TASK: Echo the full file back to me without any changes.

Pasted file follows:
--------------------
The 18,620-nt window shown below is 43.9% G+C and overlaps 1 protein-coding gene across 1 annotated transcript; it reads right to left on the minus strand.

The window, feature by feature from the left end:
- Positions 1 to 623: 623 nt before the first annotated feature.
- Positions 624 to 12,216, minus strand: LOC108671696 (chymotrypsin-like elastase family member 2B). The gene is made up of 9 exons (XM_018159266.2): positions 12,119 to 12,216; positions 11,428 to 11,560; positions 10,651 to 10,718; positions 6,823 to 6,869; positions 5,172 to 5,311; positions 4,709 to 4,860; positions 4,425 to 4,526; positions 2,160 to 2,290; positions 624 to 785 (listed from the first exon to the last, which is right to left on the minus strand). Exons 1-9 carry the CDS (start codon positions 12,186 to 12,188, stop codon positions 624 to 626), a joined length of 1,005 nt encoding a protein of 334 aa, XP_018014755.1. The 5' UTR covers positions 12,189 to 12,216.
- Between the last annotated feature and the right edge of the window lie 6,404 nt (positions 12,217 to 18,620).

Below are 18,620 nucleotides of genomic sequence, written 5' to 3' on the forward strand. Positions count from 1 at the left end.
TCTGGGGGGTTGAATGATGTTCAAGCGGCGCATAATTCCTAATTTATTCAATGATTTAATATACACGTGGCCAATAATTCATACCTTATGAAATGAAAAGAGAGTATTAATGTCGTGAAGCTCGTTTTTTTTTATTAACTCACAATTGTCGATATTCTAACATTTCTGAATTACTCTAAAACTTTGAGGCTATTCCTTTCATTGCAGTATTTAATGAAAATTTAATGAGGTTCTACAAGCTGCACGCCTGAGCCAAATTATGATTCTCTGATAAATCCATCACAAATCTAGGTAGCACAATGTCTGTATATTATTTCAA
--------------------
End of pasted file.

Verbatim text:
The 18,620-nt window shown below is 43.9% G+C and overlaps 1 protein-coding gene across 1 annotated transcript; it reads right to left on the minus strand.

The window, feature by feature from the left end:
- Positions 1 to 623: 623 nt before the first annotated feature.
- Positions 624 to 12,216, minus strand: LOC108671696 (chymotrypsin-like elastase family member 2B). The gene is made up of 9 exons (XM_018159266.2): positions 12,119 to 12,216; positions 11,428 to 11,560; positions 10,651 to 10,718; positions 6,823 to 6,869; positions 5,172 to 5,311; positions 4,709 to 4,860; positions 4,425 to 4,526; positions 2,160 to 2,290; positions 624 to 785 (listed from the first exon to the last, which is right to left on the minus strand). Exons 1-9 carry the CDS (start codon positions 12,186 to 12,188, stop codon positions 624 to 626), a joined length of 1,005 nt encoding a protein of 334 aa, XP_018014755.1. The 5' UTR covers positions 12,189 to 12,216.
- Between the last annotated feature and the right edge of the window lie 6,404 nt (positions 12,217 to 18,620).

Below are 18,620 nucleotides of genomic sequence, written 5' to 3' on the forward strand. Positions count from 1 at the left end.
TCTGGGGGGTTGAATGATGTTCAAGCGGCGCATAATTCCTAATTTATTCAATGATTTAATATACACGTGGCCAATAATTCATACCTTATGAAATGAAAAGAGAGTATTAATGTCGTGAAGCTCGTTTTTTTTTATTAACTCACAATTGTCGATATTCTAACATTTCTGAATTACTCTAAAACTTTGAGGCTATTCCTTTCATTGCAGTATTTAATGAAAATTTAATGAGGTTCTACAAGCTGCACGCCTGAGCCAAATTATGATTCTCTGATAAATCCATCACAAATCTAGGTAGCACAATGTCTGTATATTATTTCAA